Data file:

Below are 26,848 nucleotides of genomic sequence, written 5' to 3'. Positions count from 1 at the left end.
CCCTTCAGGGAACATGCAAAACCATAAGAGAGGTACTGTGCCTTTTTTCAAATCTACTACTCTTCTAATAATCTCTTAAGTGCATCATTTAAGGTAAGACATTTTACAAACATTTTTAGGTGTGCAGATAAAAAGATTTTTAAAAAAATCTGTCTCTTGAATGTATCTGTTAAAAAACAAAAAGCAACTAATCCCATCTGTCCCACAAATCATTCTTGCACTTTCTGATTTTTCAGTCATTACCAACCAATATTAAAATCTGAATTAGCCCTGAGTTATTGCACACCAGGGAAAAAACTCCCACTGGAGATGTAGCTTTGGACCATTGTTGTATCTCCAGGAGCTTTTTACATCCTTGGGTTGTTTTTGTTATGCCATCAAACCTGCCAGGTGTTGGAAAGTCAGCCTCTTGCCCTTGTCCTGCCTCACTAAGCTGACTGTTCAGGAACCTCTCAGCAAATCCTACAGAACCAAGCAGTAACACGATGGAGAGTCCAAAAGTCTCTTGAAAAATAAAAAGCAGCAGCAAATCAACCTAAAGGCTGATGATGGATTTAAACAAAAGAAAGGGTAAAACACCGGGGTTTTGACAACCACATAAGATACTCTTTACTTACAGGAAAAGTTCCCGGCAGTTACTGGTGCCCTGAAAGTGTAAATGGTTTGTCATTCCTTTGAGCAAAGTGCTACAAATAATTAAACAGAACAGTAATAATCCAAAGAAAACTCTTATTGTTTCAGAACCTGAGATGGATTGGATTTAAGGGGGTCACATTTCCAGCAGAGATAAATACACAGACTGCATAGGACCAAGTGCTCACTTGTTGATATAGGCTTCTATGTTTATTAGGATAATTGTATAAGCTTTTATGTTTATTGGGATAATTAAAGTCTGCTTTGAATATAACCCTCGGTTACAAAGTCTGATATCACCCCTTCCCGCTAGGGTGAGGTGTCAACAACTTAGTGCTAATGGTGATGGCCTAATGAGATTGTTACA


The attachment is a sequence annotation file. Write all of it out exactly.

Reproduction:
Below are 26,848 nucleotides of genomic sequence, written 5' to 3'. Positions count from 1 at the left end.
CCCTTCAGGGAACATGCAAAACCATAAGAGAGGTACTGTGCCTTTTTTCAAATCTACTACTCTTCTAATAATCTCTTAAGTGCATCATTTAAGGTAAGACATTTTACAAACATTTTTAGGTGTGCAGATAAAAAGATTTTTAAAAAAATCTGTCTCTTGAATGTATCTGTTAAAAAACAAAAAGCAACTAATCCCATCTGTCCCACAAATCATTCTTGCACTTTCTGATTTTTCAGTCATTACCAACCAATATTAAAATCTGAATTAGCCCTGAGTTATTGCACACCAGGGAAAAAACTCCCACTGGAGATGTAGCTTTGGACCATTGTTGTATCTCCAGGAGCTTTTTACATCCTTGGGTTGTTTTTGTTATGCCATCAAACCTGCCAGGTGTTGGAAAGTCAGCCTCTTGCCCTTGTCCTGCCTCACTAAGCTGACTGTTCAGGAACCTCTCAGCAAATCCTACAGAACCAAGCAGTAACACGATGGAGAGTCCAAAAGTCTCTTGAAAAATAAAAAGCAGCAGCAAATCAACCTAAAGGCTGATGATGGATTTAAACAAAAGAAAGGGTAAAACACCGGGGTTTTGACAACCACATAAGATACTCTTTACTTACAGGAAAAGTTCCCGGCAGTTACTGGTGCCCTGAAAGTGTAAATGGTTTGTCATTCCTTTGAGCAAAGTGCTACAAATAATTAAACAGAACAGTAATAATCCAAAGAAAACTCTTATTGTTTCAGAACCTGAGATGGATTGGATTTAAGGGGGTCACATTTCCAGCAGAGATAAATACACAGACTGCATAGGACCAAGTGCTCACTTGTTGATATAGGCTTCTATGTTTATTAGGATAATTGTATAAGCTTTTATGTTTATTGGGATAATTAAAGTCTGCTTTGAATATAACCCTCGGTTACAAAGTCTGATATCACCCCTTCCCGCTAGGGTGAGGTGTCAACAACTTAGTGCTAATGGTGATGGCCTAATGAGATTGTTACA